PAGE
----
‘Faith Concists in exhalation and inhalation being equal’
This saying of Mother looses much of its beauty when it is translated into English. There is, first of all, the beauty which is not merely of utterance of the three Telugu words Ucchvaasa (inhalation). Nisvaasa (Exhalation) and Viswaasa (faith). Owing to the grouping together of these three words, the definition of faith strikes at the core of all mystic teaching.
According to Self Realized ones, the seemingly diverse paths of Jnaana, Bhakti, Yoga and Karma are not really different from one another. Bhagavan Ramana Maharshi said it. Mother pointed out that the three paths are all inter-related. and that when one progresses along one of these, he progresses along the other three lines also. This recalls to our mind, the statement of Sri Rama krishna Paramahamsa that when a devotee weeps for God’s grace, weeping causes Kevala Kumbhaka (suspension of breath), without any deliberate attempt on his part; it is a state which some aspi. rants att in by rigorous practice of breath control. Thus, when the devotee rises to a high intensity of longing for Ged or devotion, he simultaneously rises in the line of yoga of meditation. So too did Ramana Maharshi state that the popular notion that Adi Sankara was a rigid Advaitin and that he is necessarily far from the path of devotion which rests on dualism is untrue. He illustrated his point by mentioning the names of several devotional poems addressed by him to various gods and goddesses. Ramana Maharshi himself provided a typical illustration of this point in himself. One is apt to think of him as a Jnaani, in the narrower sense, in the popular use of the term, as different from a Bhakta (devotee) or a Yogi. But while he advoca ted Atmavichara or Self- Enquiry to most of his devotees, whenever devotional songs were sung in praise of the Lord, tears flowed from his eyes and his voice choked and he was lost in the depths of devotion.
It follows from this argument that in moments of intense devotion, the physical state of breathing follows the regular rhythm of it’s own accord. without any special effort, whereas Hata Yogis attain this state and the final suspension of breath through hard and hazardous endeavour. The significance of this stage in the atainment of perfect knowledge or Juaana can be understood from the fact that it was mentioned in the Bhagavadgita as “Pranna panan Samambrited..” (he incoming and outgoing impulses having been equalised): the same scriptue also refers to the offering of the incoming breath in the outgrowing breath and vice versa, which is practiced by Yogis as necessary part of spiritual discipline. So too, when the mind is directed to its source through intense practice of Self-enquiry, both the thoughts and the breath finally get suspended. Equalisation of inhalation and exhalation preceeds this stage and follows it when one constantly abides in the elf. Irregulariues of breath are an indi ation of cares and vexons. Equalised breth is as of inner calm which trans, ends, the turmoil of dualities of the mind. Only a mind which has deep faith to depend upon in all moments of life, has that peace and hence the calm. equalised breathing. Thus real faith is so deep as to dominate the whole of one’s mental life and through that, one’s physiological functions, with regularity.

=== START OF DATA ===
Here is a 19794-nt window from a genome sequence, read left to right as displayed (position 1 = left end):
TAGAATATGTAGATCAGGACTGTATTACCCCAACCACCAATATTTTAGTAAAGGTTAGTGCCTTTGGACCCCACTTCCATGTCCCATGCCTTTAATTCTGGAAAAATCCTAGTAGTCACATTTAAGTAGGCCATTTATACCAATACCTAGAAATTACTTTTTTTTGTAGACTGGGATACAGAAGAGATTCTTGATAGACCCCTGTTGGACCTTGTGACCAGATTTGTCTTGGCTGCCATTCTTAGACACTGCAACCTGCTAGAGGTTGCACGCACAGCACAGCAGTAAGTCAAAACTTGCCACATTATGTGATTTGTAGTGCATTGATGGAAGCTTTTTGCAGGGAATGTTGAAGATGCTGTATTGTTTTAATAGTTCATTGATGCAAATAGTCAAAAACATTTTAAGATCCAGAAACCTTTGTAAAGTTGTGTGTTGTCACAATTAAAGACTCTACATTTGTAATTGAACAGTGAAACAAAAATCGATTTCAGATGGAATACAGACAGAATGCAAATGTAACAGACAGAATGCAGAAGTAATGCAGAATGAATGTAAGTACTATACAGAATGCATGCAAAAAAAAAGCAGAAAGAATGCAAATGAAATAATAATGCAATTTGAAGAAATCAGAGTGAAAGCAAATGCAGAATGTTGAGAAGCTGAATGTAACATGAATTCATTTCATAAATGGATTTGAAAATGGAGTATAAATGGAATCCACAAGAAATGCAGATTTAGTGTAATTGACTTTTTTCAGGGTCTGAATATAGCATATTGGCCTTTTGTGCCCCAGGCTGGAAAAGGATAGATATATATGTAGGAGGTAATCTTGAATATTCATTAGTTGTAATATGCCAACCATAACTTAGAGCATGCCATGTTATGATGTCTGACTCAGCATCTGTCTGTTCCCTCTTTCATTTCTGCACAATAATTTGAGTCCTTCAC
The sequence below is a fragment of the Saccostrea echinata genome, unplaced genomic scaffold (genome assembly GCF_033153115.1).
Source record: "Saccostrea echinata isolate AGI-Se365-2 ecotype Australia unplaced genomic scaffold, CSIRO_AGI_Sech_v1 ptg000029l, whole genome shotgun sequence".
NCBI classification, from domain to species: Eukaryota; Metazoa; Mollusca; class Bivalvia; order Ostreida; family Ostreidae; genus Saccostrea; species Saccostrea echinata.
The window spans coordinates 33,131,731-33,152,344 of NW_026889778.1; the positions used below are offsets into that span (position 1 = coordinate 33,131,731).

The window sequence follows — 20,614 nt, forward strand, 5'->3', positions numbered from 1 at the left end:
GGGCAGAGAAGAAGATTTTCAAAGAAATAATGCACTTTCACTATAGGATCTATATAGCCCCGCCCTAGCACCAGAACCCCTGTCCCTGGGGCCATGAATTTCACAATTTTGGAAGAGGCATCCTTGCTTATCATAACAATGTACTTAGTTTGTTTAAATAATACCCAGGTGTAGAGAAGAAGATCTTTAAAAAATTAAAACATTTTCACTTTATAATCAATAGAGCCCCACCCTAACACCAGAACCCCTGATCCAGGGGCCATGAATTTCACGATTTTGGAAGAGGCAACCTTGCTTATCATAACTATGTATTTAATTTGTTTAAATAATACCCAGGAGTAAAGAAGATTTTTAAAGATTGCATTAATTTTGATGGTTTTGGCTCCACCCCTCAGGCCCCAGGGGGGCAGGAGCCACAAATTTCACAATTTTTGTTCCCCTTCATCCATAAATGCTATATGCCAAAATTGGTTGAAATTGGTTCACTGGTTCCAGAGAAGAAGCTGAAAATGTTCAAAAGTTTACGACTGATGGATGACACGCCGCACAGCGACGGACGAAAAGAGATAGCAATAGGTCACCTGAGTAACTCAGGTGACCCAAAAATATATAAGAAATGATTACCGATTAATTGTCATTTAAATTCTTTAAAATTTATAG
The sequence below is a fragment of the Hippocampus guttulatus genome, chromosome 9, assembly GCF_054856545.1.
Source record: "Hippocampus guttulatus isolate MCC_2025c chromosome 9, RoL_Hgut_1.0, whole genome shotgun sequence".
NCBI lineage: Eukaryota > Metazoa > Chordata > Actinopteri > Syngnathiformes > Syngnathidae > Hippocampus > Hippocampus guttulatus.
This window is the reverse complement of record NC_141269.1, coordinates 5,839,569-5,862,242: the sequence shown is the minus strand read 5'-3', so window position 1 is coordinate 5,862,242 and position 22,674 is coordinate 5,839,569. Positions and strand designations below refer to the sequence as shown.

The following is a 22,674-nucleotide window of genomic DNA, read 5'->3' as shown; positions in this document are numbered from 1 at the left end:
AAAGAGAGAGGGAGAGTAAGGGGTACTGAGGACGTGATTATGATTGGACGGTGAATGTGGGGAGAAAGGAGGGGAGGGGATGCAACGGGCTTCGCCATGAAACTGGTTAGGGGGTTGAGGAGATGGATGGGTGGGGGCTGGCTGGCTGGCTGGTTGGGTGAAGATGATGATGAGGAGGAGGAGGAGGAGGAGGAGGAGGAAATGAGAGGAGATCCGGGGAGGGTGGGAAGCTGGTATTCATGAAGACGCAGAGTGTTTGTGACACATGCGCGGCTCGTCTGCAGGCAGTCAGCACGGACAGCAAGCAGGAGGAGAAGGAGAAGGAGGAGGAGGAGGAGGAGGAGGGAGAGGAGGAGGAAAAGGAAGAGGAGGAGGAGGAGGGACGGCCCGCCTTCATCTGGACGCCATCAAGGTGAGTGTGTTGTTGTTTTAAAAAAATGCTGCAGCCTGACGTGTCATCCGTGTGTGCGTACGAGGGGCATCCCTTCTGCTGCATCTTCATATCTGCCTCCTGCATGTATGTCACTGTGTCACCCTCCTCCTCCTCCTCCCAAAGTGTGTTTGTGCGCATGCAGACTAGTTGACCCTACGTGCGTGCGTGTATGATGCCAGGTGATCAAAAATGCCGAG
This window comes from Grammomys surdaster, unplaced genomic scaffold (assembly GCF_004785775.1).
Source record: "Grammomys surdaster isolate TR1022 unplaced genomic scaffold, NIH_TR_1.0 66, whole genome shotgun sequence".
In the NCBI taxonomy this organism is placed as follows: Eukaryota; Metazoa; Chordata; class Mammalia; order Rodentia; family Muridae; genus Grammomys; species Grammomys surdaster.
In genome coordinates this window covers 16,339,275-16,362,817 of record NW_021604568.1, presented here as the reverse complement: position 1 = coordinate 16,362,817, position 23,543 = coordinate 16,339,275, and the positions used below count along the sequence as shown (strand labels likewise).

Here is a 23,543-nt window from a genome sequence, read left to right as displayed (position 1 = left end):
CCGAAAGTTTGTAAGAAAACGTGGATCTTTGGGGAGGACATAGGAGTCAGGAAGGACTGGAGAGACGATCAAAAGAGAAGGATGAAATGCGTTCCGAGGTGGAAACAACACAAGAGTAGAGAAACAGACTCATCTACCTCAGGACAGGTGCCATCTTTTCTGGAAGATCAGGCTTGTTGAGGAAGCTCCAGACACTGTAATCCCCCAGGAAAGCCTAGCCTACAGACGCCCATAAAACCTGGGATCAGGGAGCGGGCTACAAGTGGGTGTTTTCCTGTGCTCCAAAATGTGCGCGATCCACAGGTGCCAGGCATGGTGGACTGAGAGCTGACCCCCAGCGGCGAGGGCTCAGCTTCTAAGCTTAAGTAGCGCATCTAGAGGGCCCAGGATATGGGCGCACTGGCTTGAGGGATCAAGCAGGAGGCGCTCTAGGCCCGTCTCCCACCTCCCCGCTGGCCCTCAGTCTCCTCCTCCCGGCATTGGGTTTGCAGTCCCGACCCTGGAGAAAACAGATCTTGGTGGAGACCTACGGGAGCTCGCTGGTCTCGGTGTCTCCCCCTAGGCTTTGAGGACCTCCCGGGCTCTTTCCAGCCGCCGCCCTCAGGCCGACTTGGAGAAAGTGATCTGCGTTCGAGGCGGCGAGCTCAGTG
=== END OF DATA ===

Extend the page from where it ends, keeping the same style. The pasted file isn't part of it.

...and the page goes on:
When viewed from the view of Cosmic Symbolism, the alternate exhalation and inhalation constitute the Ajapa mantra of Soham which goes on all the time, throughout one’s life. Sufis meditate upon it. Many mystics merge the watching of breath with the repitition of the mystic formula. Inhalation produces the sound So (Sanskrit He’), and exhalation produces the sou ad Aham (Sanskrit, I am) and the two somds constitute the mystic formula Soham meaning I am He’. When both exhalation an inhalation are equal in depth and duration, he attempt at awareness of the unity underlying the duality of God and Man is stabilized. Only such a one can be said to have faith-faith in God, faith in himself, and faith in the way he is treading, which assures him of successful union with the Beloved’, as the final realisation is sometimes called.